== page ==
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Last Sunday, the Patriot News shared an article citing the American Academy of Pediatrics and the recommendation for playing outside. Here is a list of benefits for children;

*Better school performance. Time spent in nature and increased fitness improve cognitive function.

*More creativity. Outdoor play uses and nurtures the imagination.

*Much higher levels of fitness. Kids are more active when they are outdoors.

*More friends. Children who organize their own games and participate in unstructured group activities are less solitary and learn to interact with their peers.

*Less depression and hyperactivity. Time in nature is soothing, improves mood and reduces stress. It can also increase kids’ attention span, because things move at a slower pace than they do on the screen.

*Stronger bones. Exposure to natural light helps prevent vitamin D deficiency, making outdoorsy children less vulnerable to bone problems, cardiovascular disease, diabetes and other health issues.

*Improved eyesight. Time spent outdoors can help combat increasing diagnoses of nearsightedness.

*Better sleep. Exposure to natural light, and lots of physical activity, help reset a child’s natural sleep rhythms.

*A longer life span and healthier adult life. Active kids are more likely to grow into active adults.

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Some things prompt thought and activity simultaneously. Hiking is one of those things. Hiking requires muscle activity and decision making. Hiking can prompt deep breathing and all senses on alert. It helps us learn to live with the gear we have and to live without unnecessary gear.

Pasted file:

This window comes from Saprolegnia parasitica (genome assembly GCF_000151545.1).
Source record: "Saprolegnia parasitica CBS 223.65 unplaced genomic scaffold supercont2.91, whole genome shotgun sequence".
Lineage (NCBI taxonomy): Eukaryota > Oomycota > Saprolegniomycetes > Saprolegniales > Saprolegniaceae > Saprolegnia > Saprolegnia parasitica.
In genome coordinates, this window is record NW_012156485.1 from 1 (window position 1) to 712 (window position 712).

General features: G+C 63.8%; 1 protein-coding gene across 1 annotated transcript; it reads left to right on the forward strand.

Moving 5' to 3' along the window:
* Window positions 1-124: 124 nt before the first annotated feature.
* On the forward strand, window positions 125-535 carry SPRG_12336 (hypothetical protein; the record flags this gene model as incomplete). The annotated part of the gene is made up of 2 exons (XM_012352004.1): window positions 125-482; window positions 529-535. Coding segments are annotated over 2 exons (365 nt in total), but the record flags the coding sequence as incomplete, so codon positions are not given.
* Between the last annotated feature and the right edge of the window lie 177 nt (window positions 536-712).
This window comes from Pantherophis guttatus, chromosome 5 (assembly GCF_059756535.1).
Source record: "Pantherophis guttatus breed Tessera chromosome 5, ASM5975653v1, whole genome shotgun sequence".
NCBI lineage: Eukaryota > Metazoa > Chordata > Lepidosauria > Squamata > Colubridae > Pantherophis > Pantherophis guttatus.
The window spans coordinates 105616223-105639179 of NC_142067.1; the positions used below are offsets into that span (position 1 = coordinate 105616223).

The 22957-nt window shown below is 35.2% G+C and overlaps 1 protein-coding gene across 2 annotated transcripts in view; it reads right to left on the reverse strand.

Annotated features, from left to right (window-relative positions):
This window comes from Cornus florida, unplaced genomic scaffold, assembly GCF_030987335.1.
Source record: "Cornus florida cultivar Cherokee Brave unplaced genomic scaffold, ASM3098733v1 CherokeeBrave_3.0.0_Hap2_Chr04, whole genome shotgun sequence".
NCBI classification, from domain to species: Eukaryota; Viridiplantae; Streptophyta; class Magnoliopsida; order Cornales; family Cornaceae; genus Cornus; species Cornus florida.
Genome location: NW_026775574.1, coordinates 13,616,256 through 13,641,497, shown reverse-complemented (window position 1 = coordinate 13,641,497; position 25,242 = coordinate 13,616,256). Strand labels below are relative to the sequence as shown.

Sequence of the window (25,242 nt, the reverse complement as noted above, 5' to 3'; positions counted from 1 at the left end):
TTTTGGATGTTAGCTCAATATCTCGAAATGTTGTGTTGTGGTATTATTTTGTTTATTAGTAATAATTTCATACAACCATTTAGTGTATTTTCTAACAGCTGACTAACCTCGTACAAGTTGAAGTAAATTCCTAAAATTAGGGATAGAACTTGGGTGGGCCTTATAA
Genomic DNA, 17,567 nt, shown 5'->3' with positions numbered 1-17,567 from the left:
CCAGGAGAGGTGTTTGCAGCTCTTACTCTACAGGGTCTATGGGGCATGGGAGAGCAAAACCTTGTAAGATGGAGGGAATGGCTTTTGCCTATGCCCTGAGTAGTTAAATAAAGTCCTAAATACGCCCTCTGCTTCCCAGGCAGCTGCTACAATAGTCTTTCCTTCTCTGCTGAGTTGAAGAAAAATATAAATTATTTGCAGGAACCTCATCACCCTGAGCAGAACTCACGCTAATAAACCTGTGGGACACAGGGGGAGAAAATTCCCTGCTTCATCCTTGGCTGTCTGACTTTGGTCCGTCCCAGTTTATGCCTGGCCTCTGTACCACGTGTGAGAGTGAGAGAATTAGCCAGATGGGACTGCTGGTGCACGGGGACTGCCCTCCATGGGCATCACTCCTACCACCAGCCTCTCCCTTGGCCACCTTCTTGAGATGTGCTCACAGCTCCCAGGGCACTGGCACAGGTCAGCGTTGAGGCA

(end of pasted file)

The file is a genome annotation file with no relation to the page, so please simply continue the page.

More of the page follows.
Hiking allows the imagination to become active. It helps you to see differently and to listen differently. Hiking helps you recognize the blurry line between beauty and danger. It helps you show reverence to both. Hiking will help you to appreciate undeserved gifts.

Hiking is like a trip to the cinema. The colors and acoustics and textures and contrasts and movement provide a live action performance going on all around you. Even the scenery reaches out to touch you. You respond to what is going on out there. And it responds to you. There is interaction. Hiking puts you into relationship. You are granted admission to a one time showing like no other. And you become part of the show.

Hiking surrounds you with life. You cannot take it all in. Annie Dillard says “in the top inch of soil, biologists found ‘an average of 1,356 living creatures in each square foot.’” Even if this figure is off by a creature or two this is a lot of life. She goes on, “ignoring them won’t strip them of their reality.” Life is in front of us, behind us, above us and beneath our feet. Hiking helps us understand that creation has us surrounded.

There is a practical element. Hiking will take you someplace. You might even grow from the experience. But the benefits are more than practical. You might make a discovery. You might get to know yourself. Hiking will do something to you. This is activity for the soul.

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